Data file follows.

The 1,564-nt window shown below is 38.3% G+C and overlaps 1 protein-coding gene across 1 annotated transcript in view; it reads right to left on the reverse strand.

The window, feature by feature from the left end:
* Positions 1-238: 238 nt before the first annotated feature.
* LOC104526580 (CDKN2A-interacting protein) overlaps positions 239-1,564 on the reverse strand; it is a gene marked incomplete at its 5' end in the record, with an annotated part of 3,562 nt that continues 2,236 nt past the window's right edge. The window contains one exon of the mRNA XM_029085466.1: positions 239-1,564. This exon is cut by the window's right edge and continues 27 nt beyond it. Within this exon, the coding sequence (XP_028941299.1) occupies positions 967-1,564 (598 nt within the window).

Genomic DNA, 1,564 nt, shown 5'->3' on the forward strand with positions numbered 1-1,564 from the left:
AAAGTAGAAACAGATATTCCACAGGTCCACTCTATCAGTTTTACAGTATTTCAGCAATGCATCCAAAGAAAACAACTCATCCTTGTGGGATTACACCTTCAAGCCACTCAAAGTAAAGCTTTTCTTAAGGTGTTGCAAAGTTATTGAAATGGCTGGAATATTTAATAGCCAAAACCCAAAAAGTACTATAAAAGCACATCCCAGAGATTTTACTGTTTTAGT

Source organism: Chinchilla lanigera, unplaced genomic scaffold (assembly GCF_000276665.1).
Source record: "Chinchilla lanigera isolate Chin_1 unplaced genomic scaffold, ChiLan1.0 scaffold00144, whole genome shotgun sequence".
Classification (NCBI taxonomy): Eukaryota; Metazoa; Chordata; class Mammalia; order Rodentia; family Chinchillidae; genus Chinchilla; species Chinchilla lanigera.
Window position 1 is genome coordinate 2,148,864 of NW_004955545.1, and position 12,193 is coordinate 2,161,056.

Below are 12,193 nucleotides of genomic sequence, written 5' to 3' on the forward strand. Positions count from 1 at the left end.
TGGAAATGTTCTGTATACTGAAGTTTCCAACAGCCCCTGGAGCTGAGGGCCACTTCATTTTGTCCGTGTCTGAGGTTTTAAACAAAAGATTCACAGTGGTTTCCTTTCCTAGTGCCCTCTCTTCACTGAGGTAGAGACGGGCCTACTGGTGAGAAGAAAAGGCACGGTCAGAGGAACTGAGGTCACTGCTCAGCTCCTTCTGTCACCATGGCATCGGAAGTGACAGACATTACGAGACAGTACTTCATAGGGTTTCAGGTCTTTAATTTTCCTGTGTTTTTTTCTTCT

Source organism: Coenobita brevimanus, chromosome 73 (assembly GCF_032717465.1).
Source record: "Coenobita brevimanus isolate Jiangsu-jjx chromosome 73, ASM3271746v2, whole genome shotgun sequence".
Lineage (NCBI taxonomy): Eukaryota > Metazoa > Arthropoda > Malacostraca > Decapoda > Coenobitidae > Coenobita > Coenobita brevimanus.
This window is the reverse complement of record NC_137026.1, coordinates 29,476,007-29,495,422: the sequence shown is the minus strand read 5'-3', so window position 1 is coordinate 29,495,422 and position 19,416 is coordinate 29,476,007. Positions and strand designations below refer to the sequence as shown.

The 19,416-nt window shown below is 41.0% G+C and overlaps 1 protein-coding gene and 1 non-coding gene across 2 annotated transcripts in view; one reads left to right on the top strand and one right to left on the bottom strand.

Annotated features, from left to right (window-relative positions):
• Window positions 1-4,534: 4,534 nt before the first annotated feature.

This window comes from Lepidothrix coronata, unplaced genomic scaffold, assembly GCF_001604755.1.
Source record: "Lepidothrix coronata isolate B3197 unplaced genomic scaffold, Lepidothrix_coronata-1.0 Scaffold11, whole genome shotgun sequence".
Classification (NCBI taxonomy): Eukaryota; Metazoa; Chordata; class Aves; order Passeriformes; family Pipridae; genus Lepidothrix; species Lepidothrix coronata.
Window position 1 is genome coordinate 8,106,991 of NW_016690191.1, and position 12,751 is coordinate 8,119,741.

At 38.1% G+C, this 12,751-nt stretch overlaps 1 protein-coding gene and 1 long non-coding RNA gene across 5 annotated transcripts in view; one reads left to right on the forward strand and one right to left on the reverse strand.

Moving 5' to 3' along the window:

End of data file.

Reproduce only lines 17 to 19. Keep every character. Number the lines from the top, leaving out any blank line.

The 19,416-nt window shown below is 41.0% G+C and overlaps 1 protein-coding gene and 1 non-coding gene across 2 annotated transcripts in view; one reads left to right on the top strand and one right to left on the bottom strand.

Annotated features, from left to right (window-relative positions):
• Window positions 1-4,534: 4,534 nt before the first annotated feature.